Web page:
Tax versus Audit versus Advisory Services – Where to Take Your Business

by Richard P. Higgins, CPA, McCarthy & Company, PC | February 24, 2022

A CPA firm, like any business, should always have its eyes on the horizon — looking at what’s next for its clients and its future. This often includes expanding the firm’s services or restructuring existing ones. There are several major categories of services in the accounting industry — tax, audit and advisory — and each has its own benefits.


Traditionally, tax planning and preparation services have been significant contributors to the work of CPA firms, but are they the most productive services?


  • Everyone must file taxes. Taxes are a constant; CPA firms review the tax complexity of each client and evaluate tax credits and opportunities. Offering these tax services to individuals and businesses annually provides a steady source of income for a firm.
  • It’s the least expensive service. Unlike advisory services, taxes are formulaic, and new tax software has streamlined the process significantly. This is more cost effective for clients and less intensive for the firm’s staff. 
  • It only happens a few times a year. Most people and businesses only file their taxes once or twice a year. This leaves little room to develop the necessary relationships with clients to ensure their return.
  • The market is shrinking. Tax software companies are marketing more types of taxes as DIY, shrinking the need to go through a firm to file. This makes it harder to compete in the market.

Takeaway: Tax services are a great place to build upon for emerging firms, but they don’t present much added value if the firm is already established and looking to grow.


Like taxes, audits have traditionally served as a primary source of revenue for CPA firms. This is where the most value can be added for a firm that is considering how to develop its presence in a competitive market.


  • It’s cost efficient. Assurance services are formulaic in nature, making them cost-efficient. 
  • It facilitates multi-service clients. While assurance services require a firm to be independent, if different teams are doing work, these clients can also become tax or advisory clients, building a stronger relationship.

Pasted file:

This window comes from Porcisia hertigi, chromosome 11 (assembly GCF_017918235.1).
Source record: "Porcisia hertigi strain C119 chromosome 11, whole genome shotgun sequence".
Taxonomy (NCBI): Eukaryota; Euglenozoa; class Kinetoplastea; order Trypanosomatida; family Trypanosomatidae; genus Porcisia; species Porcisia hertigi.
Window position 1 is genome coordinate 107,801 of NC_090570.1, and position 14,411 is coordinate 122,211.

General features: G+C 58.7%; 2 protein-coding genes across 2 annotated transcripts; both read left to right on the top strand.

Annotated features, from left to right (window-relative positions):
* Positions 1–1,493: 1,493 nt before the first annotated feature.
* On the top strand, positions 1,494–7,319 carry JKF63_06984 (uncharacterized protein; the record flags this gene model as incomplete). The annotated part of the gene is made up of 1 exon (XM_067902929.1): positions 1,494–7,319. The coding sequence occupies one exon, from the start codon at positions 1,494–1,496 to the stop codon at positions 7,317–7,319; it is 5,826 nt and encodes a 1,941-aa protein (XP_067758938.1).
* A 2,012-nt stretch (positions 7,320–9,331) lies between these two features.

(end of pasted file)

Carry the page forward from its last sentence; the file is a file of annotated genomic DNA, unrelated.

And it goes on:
• It’s required. Audits are required for many different businesses and business transactions, making them a consistent source of income for a firm. 


  • It comes with risk to the firm. When a firm executes an audit for a business, it creates a level of liability to the firm. If the audit was part of a loan process and that business defaults, the firm could be held liable to the extent that lenders or other entities relied on the accuracy of their findings. 
  • It’s a transactional service. Like taxes, audits are not an ongoing service. They are executed annually or semi-annually, leaving little to no added value for the firm once they are completed.

Takeaway:Assurance services can be a beneficial addition for clients, but they do pose risks. When considering adding them, it’s important to understand the tradeoffs and make a decision that reflects the firm’s goals and needs.


Advisory is usually added to established firms that are looking to expand. While these services require a great deal of maintenance, the added value can be worth it.


  • It creates loyal customers. Because advisory generally is an ongoing engagement rather than a one-time, transactional service, the primary benefit is the door it opens to creating long-term relationships with clients. Relationships create loyal customers, and loyal customers create a sustainable revenue source.
  • It creates more-valuable clients. Advisory clients often become tax or assurance clients in other firm departments — increasing their overall value as clients.
  • There’s added value throughout the process. Being a client’s advisor often puts the CPA in the driver’s seat to streamline processes for interacting with other departments in the firm. If a CPA is helping clients prepare statements throughout the year, there will be less clean up when it comes time to file or submit for an audit.


  • It can be expensive and time-consuming. Landing an advisory client can take a lot of time and effort. The high-touch nature of the relationship can strain a firm’s team if the adequate time and resources are not allocated to complete the assessment.

Takeaway: Advisory services may be more time-consuming than others, but they can provide your firm with sustainable growth over the years.

Looking Toward the Future

A key factor in planning a firm’s future is evaluating where it is today. Start with an analysis of the current operations and work from there to determine if and how to modify or expand services.

It’s important to target the efforts towards remaining cost effective and up to date with current technologies to stay competitive in the market and show clients the firm is committed to growth and moving forward together.

Richard P. Higgins

Richard P. Higgins

Richard P. Higgins, CPA, is the managing principal of McCarthy & Company's New Jersey office and has been a leader at the firm since 1998. He is a member of the NJCPA and can be reached at Richard.Higgins@McCarthy.CPA.

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